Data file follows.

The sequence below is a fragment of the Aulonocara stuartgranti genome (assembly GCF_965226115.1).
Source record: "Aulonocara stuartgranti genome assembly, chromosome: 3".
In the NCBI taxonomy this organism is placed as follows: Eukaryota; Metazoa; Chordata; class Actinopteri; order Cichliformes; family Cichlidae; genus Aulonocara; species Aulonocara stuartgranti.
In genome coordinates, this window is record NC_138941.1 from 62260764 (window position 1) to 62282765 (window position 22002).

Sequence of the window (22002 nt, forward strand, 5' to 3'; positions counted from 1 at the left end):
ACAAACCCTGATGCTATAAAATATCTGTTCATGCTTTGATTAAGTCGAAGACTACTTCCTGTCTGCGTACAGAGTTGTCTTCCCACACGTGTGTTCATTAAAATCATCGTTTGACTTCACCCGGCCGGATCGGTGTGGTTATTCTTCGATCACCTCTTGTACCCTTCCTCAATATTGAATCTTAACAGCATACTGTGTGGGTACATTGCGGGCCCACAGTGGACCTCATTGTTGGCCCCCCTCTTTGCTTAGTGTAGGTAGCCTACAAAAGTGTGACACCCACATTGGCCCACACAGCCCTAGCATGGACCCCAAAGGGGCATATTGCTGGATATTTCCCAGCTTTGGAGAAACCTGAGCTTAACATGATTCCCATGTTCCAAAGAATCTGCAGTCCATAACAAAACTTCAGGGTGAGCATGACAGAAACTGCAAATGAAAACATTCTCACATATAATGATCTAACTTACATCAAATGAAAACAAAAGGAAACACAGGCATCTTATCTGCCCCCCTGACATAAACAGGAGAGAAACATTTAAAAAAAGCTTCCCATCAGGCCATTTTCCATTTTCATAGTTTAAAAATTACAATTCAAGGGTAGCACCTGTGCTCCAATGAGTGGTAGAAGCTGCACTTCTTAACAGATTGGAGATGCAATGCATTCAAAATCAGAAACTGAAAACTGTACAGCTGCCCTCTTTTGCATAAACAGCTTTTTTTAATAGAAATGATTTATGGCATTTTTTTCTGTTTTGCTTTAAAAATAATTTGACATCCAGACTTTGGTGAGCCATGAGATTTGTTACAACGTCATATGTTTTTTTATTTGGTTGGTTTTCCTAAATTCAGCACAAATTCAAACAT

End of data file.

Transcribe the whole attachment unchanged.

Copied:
The sequence below is a fragment of the Aulonocara stuartgranti genome (assembly GCF_965226115.1).
Source record: "Aulonocara stuartgranti genome assembly, chromosome: 3".
In the NCBI taxonomy this organism is placed as follows: Eukaryota; Metazoa; Chordata; class Actinopteri; order Cichliformes; family Cichlidae; genus Aulonocara; species Aulonocara stuartgranti.
In genome coordinates, this window is record NC_138941.1 from 62260764 (window position 1) to 62282765 (window position 22002).

Sequence of the window (22002 nt, forward strand, 5' to 3'; positions counted from 1 at the left end):
ACAAACCCTGATGCTATAAAATATCTGTTCATGCTTTGATTAAGTCGAAGACTACTTCCTGTCTGCGTACAGAGTTGTCTTCCCACACGTGTGTTCATTAAAATCATCGTTTGACTTCACCCGGCCGGATCGGTGTGGTTATTCTTCGATCACCTCTTGTACCCTTCCTCAATATTGAATCTTAACAGCATACTGTGTGGGTACATTGCGGGCCCACAGTGGACCTCATTGTTGGCCCCCCTCTTTGCTTAGTGTAGGTAGCCTACAAAAGTGTGACACCCACATTGGCCCACACAGCCCTAGCATGGACCCCAAAGGGGCATATTGCTGGATATTTCCCAGCTTTGGAGAAACCTGAGCTTAACATGATTCCCATGTTCCAAAGAATCTGCAGTCCATAACAAAACTTCAGGGTGAGCATGACAGAAACTGCAAATGAAAACATTCTCACATATAATGATCTAACTTACATCAAATGAAAACAAAAGGAAACACAGGCATCTTATCTGCCCCCCTGACATAAACAGGAGAGAAACATTTAAAAAAAGCTTCCCATCAGGCCATTTTCCATTTTCATAGTTTAAAAATTACAATTCAAGGGTAGCACCTGTGCTCCAATGAGTGGTAGAAGCTGCACTTCTTAACAGATTGGAGATGCAATGCATTCAAAATCAGAAACTGAAAACTGTACAGCTGCCCTCTTTTGCATAAACAGCTTTTTTTAATAGAAATGATTTATGGCATTTTTTTCTGTTTTGCTTTAAAAATAATTTGACATCCAGACTTTGGTGAGCCATGAGATTTGTTACAACGTCATATGTTTTTTTATTTGGTTGGTTTTCCTAAATTCAGCACAAATTCAAACAT